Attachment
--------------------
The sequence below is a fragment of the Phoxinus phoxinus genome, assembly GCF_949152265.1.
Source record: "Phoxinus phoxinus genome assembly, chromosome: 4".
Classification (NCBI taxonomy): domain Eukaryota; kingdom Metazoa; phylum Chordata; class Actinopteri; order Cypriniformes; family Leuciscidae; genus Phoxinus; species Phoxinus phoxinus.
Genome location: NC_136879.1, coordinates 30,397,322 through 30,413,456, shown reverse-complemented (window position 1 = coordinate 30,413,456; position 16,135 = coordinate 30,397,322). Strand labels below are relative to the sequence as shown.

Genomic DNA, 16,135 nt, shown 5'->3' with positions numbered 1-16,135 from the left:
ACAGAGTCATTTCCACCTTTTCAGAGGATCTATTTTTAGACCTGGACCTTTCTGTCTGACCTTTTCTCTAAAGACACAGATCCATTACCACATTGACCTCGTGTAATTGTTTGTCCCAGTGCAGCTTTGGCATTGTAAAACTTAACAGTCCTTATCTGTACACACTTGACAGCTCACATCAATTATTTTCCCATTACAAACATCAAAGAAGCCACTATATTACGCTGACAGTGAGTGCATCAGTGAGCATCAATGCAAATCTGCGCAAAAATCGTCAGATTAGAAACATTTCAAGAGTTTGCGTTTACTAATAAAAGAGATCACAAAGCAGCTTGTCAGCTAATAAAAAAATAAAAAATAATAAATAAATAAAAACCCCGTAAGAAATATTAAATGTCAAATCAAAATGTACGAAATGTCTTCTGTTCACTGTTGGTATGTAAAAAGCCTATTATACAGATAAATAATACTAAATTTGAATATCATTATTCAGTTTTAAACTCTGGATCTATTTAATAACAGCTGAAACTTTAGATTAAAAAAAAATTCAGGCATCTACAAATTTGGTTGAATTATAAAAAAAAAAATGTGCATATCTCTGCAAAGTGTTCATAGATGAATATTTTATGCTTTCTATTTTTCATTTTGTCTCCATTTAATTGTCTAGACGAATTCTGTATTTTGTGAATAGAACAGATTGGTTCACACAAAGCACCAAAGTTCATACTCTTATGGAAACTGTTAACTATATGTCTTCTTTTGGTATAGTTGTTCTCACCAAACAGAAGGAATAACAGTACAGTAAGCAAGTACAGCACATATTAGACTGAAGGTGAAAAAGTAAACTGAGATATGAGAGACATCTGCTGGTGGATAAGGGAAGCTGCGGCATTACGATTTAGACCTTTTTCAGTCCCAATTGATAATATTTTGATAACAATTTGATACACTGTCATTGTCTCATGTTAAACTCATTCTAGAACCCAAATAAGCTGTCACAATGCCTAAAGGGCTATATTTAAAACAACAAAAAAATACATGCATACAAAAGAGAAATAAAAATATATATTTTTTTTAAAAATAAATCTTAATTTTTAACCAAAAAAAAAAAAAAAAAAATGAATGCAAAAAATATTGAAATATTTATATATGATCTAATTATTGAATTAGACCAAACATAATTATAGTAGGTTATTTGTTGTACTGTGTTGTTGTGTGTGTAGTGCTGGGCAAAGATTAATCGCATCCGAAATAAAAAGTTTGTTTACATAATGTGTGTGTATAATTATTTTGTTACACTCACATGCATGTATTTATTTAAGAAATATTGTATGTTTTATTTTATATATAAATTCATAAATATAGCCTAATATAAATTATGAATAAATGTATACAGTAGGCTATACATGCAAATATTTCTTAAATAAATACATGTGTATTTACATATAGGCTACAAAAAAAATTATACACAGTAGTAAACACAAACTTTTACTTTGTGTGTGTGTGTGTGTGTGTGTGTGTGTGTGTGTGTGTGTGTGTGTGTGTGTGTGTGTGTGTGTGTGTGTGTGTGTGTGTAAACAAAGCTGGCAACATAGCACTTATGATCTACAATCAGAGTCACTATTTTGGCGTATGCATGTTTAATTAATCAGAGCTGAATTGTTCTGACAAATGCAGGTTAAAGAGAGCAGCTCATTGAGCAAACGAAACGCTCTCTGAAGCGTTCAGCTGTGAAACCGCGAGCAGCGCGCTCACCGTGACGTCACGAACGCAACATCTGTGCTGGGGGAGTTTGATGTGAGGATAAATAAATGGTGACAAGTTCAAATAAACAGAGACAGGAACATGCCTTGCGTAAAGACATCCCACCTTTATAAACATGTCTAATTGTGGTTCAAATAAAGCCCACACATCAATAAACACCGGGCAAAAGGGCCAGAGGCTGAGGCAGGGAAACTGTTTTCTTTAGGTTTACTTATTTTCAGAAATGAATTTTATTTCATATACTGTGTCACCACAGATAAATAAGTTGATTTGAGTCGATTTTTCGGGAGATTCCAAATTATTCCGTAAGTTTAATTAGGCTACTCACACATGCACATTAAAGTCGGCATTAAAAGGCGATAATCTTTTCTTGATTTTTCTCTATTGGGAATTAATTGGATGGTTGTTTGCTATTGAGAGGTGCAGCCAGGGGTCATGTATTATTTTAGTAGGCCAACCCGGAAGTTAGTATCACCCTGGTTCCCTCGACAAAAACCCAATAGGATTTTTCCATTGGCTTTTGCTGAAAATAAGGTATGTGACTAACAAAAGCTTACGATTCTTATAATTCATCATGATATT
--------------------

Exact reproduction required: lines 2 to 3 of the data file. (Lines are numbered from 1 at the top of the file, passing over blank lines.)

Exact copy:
Source record: "Phoxinus phoxinus genome assembly, chromosome: 4".
Classification (NCBI taxonomy): domain Eukaryota; kingdom Metazoa; phylum Chordata; class Actinopteri; order Cypriniformes; family Leuciscidae; genus Phoxinus; species Phoxinus phoxinus.